Hillary Clinton now faces long odds in Nevada and South Carolina -- and that may work to her advantage.
Clinton has a cyclical tendency to rise and fall and rise and fall, only to rise once again. While her unexpected New Hampshire comeback triggered tons of commentary about polls and tears, the results may have actually turned on her conflicted feelings about her own success. Having spent most of her life as an overachieving underdog, Clinton still does best running against the odds. And she does worst feigning the aura of inevitable incumbent, a role that was obviously uncomfortable both for her and the Democratic electorate.
Clinton in Salem on the eve of the New Hampshire Primary.
After a year running as an inevitable frontrunner, placing a weak third in Iowa was the toughest rebuke in Clinton's political life. Yet she looked much more comfortable afterwards. She was thoughtful in her newly interactive campaign events, and forceful when debating her rivals. She sounded more passionate appropriating the messages of change and populism than she ever was about taking credit for her husband's administration.
She spoke about her achievements as a woman leader with a newfound candor and pride - not as a contest over who has it harder, though Gloria Steinem took that tacky route - but as a relevant demonstration of her mettle. Like Barack Obama, Clinton has broken barriers in her legal and political career. That kind of experience can reveal more grit than speeches, because it demonstrates a candidate's ability to rout adversity. It was not easy serving as the only woman the board of a Fortune 50 company in 1985, nor battling the Republican attack machine while taking on the largest policy role of any first lady since Eleanor Roosevelt. Yet Clinton spent most of last year pretending she had the incumbent experience of a pseudo-president, instead of the record of a fighting underdog.
Forced back into a tough spot, Clinton sounded more genuine reminding voters of her record, not her husband's. Suddenly, the power lawyer who hid a failing bar exam for decades was not claiming invincibility or incumbency. Instead, she conveyed a fighting and even frantic sense that she need more time, that she had more to say, that momentum and polls and pundits should not cut this election short. She truly needed The People to back her in a fight against all the varied forces that distort, abridge and control our elections. Bill Clinton hit this point on the night of the New Hampshire victory, telling a reporter, "they know what they're doing here. They knew that they were telling America we should continue this [race]." Maureen Dowd may be right that at bottom, Clinton essentially cried for herself, not for America. But after a year of campaign contrivances, Clinton was undeniably an underdog, wrestling with that core, unyielding fact of a healthy democracy: power comes from the people.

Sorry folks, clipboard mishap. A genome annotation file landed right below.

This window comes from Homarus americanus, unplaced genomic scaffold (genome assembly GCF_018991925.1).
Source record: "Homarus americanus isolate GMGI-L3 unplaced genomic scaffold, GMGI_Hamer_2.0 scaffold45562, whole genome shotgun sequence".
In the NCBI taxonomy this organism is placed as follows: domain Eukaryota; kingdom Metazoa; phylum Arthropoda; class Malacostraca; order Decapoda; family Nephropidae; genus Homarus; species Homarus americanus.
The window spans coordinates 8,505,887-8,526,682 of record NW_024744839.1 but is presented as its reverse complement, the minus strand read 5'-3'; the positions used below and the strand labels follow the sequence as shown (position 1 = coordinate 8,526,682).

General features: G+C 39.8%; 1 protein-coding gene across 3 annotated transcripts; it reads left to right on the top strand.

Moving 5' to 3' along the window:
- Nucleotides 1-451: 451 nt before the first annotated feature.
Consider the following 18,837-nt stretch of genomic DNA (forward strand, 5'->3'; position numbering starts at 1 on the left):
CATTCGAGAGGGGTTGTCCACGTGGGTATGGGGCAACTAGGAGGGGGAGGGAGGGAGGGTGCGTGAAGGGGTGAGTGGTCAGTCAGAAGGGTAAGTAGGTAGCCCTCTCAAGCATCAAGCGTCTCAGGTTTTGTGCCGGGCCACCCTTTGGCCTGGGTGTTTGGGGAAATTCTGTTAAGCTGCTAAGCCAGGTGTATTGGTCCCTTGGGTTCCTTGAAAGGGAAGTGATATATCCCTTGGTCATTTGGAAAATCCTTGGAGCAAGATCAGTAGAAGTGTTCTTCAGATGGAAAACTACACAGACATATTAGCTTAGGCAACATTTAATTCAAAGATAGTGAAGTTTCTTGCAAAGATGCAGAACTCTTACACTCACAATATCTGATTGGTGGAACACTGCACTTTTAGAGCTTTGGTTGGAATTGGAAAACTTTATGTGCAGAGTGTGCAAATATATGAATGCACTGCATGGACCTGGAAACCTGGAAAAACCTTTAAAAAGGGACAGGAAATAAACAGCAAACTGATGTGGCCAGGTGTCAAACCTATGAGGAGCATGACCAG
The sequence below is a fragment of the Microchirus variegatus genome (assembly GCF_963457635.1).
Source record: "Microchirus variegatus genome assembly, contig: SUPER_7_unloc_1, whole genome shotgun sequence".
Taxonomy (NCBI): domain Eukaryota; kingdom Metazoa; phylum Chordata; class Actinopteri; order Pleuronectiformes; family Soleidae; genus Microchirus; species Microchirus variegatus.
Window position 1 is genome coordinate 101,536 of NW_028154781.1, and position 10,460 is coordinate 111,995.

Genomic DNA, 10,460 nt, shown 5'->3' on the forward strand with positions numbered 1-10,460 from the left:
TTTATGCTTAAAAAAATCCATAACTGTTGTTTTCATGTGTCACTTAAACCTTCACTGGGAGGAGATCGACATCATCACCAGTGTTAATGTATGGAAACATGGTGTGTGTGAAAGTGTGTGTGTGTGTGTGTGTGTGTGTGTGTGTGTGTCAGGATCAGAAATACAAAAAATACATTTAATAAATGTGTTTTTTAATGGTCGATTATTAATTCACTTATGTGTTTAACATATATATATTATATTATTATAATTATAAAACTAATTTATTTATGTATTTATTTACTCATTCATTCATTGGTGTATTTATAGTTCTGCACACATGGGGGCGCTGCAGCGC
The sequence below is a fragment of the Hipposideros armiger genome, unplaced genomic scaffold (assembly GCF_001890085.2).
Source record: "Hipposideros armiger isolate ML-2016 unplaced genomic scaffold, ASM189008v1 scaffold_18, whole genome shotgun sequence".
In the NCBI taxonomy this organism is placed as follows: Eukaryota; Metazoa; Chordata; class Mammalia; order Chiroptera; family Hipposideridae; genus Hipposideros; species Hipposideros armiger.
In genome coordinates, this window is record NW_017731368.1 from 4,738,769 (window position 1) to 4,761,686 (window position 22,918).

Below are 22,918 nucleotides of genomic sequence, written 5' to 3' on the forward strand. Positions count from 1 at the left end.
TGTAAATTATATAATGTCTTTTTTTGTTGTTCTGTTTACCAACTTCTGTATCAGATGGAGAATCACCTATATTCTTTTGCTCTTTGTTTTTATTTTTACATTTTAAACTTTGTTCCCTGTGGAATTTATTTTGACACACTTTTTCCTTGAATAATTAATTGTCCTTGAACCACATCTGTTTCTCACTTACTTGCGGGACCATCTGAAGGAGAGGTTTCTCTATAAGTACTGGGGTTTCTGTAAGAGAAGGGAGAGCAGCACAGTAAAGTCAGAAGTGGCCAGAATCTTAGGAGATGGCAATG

If the storyline sounds melodramatic, it's partly because our politics are often broadcast as a supercharged blend of sports and entertainment. Clinton seemed especially beleaguered because the media establishment rushed to end her campaign after a single state spoke. (Having led New Hampshire polls for most of 2007, she might have won there no matter what.) But the media often pumps up politicians just like celebrity entertainers, prepping to tear them down for the sake of entertainment. And when the elites come to destroy you, the people are your only hope.
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